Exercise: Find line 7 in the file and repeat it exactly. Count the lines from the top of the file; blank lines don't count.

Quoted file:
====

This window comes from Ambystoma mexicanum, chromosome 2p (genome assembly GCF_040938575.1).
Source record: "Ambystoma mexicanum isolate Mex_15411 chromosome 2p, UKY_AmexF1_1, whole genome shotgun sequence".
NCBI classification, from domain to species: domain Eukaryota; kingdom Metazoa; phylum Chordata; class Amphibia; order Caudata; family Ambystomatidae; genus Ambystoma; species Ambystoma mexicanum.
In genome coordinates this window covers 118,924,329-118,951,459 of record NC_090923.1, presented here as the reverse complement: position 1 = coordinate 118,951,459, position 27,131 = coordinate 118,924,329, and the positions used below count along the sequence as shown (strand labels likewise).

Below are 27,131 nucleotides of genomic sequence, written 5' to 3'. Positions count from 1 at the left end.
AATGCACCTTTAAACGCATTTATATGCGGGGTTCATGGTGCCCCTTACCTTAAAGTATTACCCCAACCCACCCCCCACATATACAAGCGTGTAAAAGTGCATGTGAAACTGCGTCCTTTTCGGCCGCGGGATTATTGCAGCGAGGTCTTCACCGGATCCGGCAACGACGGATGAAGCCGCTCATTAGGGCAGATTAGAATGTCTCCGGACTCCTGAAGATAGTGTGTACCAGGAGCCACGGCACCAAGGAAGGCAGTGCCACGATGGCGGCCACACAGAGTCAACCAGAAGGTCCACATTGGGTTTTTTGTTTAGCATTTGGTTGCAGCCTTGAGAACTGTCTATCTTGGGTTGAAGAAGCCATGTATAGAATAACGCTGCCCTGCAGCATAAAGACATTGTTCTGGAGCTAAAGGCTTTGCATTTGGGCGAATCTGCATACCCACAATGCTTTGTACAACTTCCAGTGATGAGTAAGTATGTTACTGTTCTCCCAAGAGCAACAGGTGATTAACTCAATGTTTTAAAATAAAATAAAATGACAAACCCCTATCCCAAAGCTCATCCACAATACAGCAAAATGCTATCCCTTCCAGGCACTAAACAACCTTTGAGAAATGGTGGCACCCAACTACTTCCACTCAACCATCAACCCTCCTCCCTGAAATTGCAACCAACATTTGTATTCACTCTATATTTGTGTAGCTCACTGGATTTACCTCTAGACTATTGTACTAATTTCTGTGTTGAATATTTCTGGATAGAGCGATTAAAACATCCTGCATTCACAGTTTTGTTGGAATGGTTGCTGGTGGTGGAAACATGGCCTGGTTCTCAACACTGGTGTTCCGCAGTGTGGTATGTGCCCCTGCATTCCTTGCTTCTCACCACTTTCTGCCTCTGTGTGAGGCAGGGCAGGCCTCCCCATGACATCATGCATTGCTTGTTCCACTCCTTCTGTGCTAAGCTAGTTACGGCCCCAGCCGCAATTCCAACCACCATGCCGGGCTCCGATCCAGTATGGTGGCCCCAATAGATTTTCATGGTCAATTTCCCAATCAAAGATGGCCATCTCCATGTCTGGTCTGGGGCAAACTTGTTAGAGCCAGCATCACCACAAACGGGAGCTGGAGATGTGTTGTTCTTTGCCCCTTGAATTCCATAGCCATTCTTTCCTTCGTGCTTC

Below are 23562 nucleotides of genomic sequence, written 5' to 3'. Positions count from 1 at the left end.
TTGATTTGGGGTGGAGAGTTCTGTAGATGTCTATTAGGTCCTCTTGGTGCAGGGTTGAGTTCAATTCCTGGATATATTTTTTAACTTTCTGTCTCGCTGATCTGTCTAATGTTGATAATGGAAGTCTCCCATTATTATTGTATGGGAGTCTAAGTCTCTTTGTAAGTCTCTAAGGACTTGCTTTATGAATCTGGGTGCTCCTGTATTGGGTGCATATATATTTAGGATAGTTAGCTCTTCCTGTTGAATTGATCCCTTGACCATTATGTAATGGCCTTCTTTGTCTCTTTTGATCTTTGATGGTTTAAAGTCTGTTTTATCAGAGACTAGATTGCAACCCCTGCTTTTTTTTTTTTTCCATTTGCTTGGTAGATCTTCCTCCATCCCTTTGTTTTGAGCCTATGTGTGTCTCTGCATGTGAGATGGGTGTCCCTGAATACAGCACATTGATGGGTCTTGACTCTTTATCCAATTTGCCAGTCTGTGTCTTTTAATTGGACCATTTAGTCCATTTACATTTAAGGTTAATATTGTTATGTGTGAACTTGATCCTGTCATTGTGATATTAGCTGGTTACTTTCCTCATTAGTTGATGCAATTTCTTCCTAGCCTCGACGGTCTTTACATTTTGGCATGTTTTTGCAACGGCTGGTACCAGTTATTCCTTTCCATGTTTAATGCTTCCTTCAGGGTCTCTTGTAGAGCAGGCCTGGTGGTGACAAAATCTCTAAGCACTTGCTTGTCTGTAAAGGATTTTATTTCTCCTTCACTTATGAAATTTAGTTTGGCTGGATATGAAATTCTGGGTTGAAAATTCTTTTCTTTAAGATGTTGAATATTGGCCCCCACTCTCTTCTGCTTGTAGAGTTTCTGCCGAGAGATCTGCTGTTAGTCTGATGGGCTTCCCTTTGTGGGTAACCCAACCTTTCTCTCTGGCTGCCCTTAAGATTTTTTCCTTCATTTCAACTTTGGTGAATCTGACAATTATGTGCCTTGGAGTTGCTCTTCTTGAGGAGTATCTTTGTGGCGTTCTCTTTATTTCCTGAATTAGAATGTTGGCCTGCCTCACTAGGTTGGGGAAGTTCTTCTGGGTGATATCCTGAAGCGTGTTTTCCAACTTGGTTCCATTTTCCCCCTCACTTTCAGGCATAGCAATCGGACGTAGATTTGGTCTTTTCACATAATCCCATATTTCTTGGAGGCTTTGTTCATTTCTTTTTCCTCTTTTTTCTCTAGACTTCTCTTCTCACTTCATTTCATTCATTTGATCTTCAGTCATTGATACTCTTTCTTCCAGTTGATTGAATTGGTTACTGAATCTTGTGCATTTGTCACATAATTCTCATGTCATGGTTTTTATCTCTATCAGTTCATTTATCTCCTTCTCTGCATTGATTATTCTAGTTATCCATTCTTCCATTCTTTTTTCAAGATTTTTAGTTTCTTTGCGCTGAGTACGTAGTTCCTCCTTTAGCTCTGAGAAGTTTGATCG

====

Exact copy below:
Below are 23562 nucleotides of genomic sequence, written 5' to 3'. Positions count from 1 at the left end.